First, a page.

Ecuadorean painter and teacher, active in the USA. He studied at the Escuela de Bellas Artes, Quito (1904–11), and received a government grant to study at the Regia Scuola di Belle Arti in Rome (1911–14) and at the Academia de San Fernando in Madrid in 1920. His ideology and aesthetic of this period relate him to Spanish modernismo. The more monumental style used in Procession (1922; Quito, Mus. Camilo Egas Banco Cent.) marks a transition before his years in Paris. In 1923 he attended the Académie Colarrosi, exhibiting between 1924 and 1925 at the Salon des Indépendents and at the Salon d’Automne. He returned to Ecuador between 1925 and 1927 and played a pivotal role in forming the Indigenist movement. The theme of the Indian in his work was related to the rise of Socialism, national indigenous movements and the constitution of Marxist parties in Latin America. He founded Ecuador’s first art periodical, Helice, in 1926. In 1927 he settled in New York and consecutively assimilated various styles: firstly social realism (e.g. Street 14, 1937; Quito, Mus. A. Mod.); then Surrealism, neo-Cubism and finally Abstract Expressionism. In the 1930s, his work included two murals, Harvesting Food in Ecuador: No Profit Motif in Any Face or Figure and Harvesting Food in North America (New York, New Sch. Soc. Res). He taught from 1932 and was the first director of art of the New School for Social Research, New York. The Museo Camilo Egas in Quito was inaugurated in 1981 with a permanent exhibition of his work, now closed. The collection belongs to the Banco Central del Ecuador, and some pieces are exhibited at the Museo Nacional del Banco Central, Quito.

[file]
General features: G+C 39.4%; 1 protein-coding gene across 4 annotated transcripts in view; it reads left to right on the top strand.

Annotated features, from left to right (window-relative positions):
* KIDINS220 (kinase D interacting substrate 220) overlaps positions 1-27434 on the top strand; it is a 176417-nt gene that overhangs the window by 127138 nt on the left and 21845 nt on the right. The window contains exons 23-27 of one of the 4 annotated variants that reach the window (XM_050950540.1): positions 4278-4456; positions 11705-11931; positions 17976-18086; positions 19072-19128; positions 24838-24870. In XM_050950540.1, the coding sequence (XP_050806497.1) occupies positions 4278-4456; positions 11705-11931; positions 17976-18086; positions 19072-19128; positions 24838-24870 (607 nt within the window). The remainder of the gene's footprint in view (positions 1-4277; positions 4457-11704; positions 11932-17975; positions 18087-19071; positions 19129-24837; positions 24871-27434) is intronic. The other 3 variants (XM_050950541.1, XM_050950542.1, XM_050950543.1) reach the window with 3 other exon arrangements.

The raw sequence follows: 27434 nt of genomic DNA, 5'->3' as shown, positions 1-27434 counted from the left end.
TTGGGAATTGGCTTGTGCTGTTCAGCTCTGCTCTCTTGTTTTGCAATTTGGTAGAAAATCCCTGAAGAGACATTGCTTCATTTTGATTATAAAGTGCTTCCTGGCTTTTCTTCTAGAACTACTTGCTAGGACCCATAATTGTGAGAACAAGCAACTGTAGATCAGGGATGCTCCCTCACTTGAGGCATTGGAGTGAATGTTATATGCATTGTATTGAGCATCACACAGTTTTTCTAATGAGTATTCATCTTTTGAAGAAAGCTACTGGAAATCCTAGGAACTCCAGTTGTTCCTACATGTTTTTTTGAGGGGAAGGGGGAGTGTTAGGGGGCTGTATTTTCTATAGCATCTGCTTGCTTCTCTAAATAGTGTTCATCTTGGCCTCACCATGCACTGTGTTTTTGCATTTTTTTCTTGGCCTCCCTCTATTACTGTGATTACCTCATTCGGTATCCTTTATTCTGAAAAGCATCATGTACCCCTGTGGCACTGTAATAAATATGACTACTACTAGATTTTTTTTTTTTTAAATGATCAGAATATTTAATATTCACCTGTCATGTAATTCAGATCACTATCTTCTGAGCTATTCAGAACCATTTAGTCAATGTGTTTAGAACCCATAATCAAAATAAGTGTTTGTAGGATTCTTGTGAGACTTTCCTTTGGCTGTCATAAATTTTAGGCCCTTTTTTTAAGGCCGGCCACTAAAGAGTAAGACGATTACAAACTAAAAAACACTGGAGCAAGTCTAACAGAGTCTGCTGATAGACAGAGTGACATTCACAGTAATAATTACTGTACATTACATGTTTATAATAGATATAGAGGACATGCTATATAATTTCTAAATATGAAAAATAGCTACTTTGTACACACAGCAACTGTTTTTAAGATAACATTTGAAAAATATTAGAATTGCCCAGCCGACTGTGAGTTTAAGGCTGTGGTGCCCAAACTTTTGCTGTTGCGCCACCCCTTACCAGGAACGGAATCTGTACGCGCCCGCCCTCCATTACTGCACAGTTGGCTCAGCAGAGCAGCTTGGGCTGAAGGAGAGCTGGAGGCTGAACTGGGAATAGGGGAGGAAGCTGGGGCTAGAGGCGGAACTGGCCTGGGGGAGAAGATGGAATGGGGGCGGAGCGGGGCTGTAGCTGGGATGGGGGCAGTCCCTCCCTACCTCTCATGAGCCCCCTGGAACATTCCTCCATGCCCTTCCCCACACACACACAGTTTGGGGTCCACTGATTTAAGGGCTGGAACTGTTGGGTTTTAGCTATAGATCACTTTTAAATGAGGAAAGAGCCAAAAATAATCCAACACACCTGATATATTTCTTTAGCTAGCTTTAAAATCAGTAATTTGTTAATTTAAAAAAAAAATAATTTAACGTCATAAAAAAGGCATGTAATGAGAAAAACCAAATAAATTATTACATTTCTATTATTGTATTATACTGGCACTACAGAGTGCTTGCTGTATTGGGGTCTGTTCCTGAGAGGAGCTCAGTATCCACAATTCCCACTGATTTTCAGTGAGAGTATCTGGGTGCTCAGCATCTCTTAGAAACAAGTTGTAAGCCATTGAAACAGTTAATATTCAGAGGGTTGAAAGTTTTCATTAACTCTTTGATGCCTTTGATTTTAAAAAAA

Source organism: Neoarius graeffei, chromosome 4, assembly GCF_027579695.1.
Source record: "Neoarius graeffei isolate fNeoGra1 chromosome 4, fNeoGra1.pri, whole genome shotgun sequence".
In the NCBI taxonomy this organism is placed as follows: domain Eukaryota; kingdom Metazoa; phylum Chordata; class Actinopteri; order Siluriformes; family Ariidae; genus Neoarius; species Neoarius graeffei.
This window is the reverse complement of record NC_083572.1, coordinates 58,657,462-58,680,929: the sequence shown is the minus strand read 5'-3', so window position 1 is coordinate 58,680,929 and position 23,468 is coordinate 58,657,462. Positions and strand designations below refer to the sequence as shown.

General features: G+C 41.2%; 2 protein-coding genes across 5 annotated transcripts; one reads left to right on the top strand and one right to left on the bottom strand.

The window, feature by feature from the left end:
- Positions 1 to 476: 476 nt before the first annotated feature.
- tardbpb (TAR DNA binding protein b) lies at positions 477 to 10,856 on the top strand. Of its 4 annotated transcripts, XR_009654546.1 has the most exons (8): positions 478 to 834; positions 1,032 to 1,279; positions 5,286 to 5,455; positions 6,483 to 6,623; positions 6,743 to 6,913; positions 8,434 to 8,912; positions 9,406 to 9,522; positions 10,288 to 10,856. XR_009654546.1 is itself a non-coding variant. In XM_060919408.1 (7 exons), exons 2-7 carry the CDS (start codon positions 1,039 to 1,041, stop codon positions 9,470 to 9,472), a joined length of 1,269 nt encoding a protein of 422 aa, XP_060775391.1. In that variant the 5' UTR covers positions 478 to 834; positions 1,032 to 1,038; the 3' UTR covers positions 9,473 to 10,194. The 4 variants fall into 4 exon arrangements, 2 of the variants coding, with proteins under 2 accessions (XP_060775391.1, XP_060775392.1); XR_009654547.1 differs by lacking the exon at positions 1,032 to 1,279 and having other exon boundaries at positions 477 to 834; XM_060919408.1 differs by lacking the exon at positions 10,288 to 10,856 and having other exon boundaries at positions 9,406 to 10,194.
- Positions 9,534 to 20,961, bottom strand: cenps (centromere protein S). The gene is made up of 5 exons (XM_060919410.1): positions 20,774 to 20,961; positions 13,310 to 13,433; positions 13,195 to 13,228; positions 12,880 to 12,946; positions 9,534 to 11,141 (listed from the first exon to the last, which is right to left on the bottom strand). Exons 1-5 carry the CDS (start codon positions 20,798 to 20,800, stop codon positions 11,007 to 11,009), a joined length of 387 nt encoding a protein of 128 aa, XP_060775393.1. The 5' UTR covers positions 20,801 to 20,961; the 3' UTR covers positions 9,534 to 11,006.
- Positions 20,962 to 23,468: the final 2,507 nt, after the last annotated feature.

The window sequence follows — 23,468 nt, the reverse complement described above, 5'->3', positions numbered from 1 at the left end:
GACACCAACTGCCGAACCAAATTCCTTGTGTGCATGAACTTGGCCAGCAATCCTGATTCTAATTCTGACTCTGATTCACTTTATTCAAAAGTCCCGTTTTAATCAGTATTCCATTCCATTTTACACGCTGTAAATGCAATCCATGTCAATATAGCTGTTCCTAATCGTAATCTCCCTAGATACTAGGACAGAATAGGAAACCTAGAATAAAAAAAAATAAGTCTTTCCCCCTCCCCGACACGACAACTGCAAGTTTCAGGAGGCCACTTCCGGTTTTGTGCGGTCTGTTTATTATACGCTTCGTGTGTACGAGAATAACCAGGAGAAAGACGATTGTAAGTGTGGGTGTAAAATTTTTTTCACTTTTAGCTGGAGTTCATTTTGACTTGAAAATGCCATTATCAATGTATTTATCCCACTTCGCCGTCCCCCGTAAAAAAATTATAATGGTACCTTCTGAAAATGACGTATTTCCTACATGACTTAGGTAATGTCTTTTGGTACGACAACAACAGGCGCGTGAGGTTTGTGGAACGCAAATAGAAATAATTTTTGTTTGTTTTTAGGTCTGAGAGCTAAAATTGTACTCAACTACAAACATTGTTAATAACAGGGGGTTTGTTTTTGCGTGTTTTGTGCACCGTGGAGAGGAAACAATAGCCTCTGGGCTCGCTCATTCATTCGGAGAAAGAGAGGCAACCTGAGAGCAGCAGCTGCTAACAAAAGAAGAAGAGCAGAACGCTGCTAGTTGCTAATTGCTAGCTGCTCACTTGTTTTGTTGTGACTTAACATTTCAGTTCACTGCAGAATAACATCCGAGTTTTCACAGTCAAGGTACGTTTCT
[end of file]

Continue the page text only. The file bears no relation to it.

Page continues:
- Historia del Arte Ecuatoriano, 4 (Quito, 1977), pp. 44–52
- Camilo Egas (exh. cat., Quito, Mus. Camilo Egas Banco Cent., 1978)
- M. Monteforte: Los Signos del hombre (Quito, 1985), pp. 251–2
- M. Trinidad Pérez: The Indian in the 1920s Painting of the Ecuadorian Painter Camilo Egas (MA thesis, Austin, U. TX, 1987)
- T. Pérez: ‘La apropiación de lo indígena popular en el arte ecuatoriano del primer cuarto de siglo: Camilo Egas (1915–1923)’, Artes académicas y populares del Ecuador, ed. A. Kennedy (Quito, 1995), pp. 143–74